To find a sign that Ford Nation is still alive and kicking, all you have to do is leave town.
For the past two years, drivers heading out of town on Highway 400 have been sent off with a giant, improvised campaign sign. When Rob Ford was running for mayor, it read: “Honk for Rob Ford.” When Stephen Harper was up for re-election: “Honk for a Harper Majority.” And when Tim Hudak was running for premier: “Honk for Hudak.”
“We were hoping for a trifecta,” says Julius Suraski, the gray-haired, gray-bearded co-owner of Ace Collision Centres, whose office’s parking lot backs onto the highway. “But it didn’t happen.”
Suraski’s support for politicians on the right side of the aisle began in the mid-’90s, when he lobbied Metro Toronto council on behalf of the Automobile Regulatory Council, fighting for municipal bylaw changes that would have led to the licensing of collision-repair shops. “The people who were friendly and receptive to me were the people who I would say were Conservative,” he says, and the people who weren’t were NDPers and Liberals. That was that.
The Ford sign, though, was Claire Suraski’s idea. The office manager—also Julius’ 33-year-old daughter—was volunteering for the then–Etobicoke councillor’s mayoral campaign in late summer 2010, and getting frustrated. “I was putting up a lot of these lawn signs,” she says. “It wasn’t a waste of time, but it took me so long. I was driving around in the dark, looking for lawns and, the next day, they’d be taken off. People were vandalizing them, and I was really annoyed. So I was like, ‘This way, nobody can screw with my sign.’” It took her two long days to hand-paint “Honk for Rob Ford” in thick, black capital letters on a yellow canvas. Since then, the family has had each new sign professionally made, including the one that’s been there ever since people stopped honking for Hudak: “Thank you for visiting Ford Nation, Home of Respect for Taxpayers.”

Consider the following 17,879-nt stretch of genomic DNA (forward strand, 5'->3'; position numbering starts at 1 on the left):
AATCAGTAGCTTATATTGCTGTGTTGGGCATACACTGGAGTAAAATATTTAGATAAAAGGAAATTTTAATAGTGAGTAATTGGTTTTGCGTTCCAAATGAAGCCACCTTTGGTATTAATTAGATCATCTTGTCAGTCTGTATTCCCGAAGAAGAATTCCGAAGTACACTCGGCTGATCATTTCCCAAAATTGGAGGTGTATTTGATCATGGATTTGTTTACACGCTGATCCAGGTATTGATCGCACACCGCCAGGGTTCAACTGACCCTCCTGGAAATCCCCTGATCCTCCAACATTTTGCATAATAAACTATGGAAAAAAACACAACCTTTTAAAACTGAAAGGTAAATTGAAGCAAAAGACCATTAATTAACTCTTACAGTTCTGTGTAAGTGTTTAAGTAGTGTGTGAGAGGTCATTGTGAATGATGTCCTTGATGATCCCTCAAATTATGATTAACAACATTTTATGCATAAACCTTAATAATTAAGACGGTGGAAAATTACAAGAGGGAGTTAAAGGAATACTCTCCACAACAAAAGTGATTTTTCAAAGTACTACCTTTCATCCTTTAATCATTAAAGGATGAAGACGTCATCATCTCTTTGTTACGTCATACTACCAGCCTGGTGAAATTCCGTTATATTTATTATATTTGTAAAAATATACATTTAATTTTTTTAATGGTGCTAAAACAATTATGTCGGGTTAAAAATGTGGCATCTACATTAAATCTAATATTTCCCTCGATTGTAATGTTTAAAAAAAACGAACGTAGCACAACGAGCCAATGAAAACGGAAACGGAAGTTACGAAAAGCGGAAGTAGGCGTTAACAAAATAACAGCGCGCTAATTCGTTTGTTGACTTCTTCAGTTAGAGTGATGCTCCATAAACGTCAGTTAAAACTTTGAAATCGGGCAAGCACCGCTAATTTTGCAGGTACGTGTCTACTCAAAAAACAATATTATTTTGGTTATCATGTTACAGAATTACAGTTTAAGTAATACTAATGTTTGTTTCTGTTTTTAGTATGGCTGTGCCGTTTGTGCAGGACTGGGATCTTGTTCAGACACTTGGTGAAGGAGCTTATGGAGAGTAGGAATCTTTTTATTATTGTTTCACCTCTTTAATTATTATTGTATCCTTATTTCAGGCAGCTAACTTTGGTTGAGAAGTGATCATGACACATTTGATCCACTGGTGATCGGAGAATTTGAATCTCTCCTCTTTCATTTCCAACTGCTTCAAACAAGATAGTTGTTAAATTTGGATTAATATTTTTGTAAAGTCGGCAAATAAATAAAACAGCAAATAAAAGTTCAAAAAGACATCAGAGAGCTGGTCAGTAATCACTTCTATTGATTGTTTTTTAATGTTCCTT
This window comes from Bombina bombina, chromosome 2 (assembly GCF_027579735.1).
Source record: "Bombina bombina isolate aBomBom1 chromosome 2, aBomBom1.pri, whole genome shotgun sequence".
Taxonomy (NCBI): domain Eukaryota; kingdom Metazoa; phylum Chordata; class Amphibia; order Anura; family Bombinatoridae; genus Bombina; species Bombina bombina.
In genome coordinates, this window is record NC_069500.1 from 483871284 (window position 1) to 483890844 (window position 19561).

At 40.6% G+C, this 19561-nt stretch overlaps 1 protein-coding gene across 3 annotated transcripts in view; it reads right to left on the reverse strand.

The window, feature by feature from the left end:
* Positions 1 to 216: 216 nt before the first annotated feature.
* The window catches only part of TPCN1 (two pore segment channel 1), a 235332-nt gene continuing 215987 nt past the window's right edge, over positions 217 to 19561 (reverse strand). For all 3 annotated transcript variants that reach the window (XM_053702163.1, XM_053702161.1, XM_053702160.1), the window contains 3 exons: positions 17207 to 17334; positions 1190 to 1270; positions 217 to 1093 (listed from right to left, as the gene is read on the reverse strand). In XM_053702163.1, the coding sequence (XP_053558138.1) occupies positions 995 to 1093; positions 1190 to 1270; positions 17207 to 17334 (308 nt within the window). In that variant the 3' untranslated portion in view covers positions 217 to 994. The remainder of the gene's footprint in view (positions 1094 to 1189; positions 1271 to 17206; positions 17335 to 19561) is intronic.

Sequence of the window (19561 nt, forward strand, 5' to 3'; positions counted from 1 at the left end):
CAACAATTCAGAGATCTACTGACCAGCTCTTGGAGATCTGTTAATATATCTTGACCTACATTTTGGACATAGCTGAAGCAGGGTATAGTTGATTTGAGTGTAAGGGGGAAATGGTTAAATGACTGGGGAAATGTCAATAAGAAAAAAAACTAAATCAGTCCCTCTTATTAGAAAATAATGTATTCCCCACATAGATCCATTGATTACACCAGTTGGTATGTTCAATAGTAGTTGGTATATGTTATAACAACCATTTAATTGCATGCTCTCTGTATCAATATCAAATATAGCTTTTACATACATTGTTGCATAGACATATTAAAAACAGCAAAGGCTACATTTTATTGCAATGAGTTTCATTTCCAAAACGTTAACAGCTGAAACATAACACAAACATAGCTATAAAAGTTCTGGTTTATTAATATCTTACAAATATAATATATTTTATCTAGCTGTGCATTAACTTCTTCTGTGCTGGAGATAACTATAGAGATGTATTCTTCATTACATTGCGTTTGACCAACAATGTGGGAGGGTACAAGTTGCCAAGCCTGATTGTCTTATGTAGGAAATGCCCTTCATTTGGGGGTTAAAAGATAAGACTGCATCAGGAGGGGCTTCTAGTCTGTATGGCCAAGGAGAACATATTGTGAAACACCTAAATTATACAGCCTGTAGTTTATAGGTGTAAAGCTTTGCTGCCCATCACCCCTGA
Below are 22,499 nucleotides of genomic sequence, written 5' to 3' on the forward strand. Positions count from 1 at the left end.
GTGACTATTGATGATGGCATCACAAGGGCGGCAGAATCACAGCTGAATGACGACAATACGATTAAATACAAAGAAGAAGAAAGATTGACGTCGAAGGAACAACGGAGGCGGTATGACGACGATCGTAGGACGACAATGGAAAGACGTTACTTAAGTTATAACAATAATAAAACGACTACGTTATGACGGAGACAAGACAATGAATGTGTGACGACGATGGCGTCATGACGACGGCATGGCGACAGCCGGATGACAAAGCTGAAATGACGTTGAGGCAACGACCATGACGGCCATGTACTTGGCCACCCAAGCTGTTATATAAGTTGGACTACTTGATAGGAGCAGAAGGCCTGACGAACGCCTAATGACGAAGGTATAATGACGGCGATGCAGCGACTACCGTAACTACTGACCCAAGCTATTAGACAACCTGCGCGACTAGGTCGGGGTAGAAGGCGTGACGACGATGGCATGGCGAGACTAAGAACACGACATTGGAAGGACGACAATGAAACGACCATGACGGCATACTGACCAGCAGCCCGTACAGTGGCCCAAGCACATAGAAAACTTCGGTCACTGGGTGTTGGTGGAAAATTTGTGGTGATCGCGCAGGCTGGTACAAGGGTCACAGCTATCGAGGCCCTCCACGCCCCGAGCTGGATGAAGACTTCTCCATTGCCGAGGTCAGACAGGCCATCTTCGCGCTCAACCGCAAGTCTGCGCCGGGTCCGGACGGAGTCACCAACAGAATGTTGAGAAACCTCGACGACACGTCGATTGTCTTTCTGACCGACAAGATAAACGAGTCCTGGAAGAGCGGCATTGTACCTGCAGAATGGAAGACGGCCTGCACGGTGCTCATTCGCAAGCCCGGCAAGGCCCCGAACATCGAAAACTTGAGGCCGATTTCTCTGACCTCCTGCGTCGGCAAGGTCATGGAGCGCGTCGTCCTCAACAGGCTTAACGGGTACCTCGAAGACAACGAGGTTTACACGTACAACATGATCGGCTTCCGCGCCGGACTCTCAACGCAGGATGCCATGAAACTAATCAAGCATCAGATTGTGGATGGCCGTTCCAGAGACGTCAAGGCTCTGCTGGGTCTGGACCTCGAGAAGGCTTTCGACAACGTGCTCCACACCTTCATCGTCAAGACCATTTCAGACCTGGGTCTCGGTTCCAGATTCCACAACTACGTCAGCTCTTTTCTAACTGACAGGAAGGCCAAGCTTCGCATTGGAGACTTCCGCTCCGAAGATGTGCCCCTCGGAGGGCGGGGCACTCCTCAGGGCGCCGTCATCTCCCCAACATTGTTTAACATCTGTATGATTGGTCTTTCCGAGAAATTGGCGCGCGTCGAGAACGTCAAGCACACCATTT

Says Julius: “I want people on the highway to see it, that it’s about respect for taxpayers. But it’s also a reminder to Rob Ford and the people that he represents: don’t forget what it is that brought you to power.” And what about those allegations that the mayor has inappropriately used City staff, including a newly hired former U of T quarterback, to help run his football team? Julius Suraski will grant only that Ford “maybe has erred, perhaps.” But, he says, “I believe he’s moved in the right direction. I believe his attitude is right.”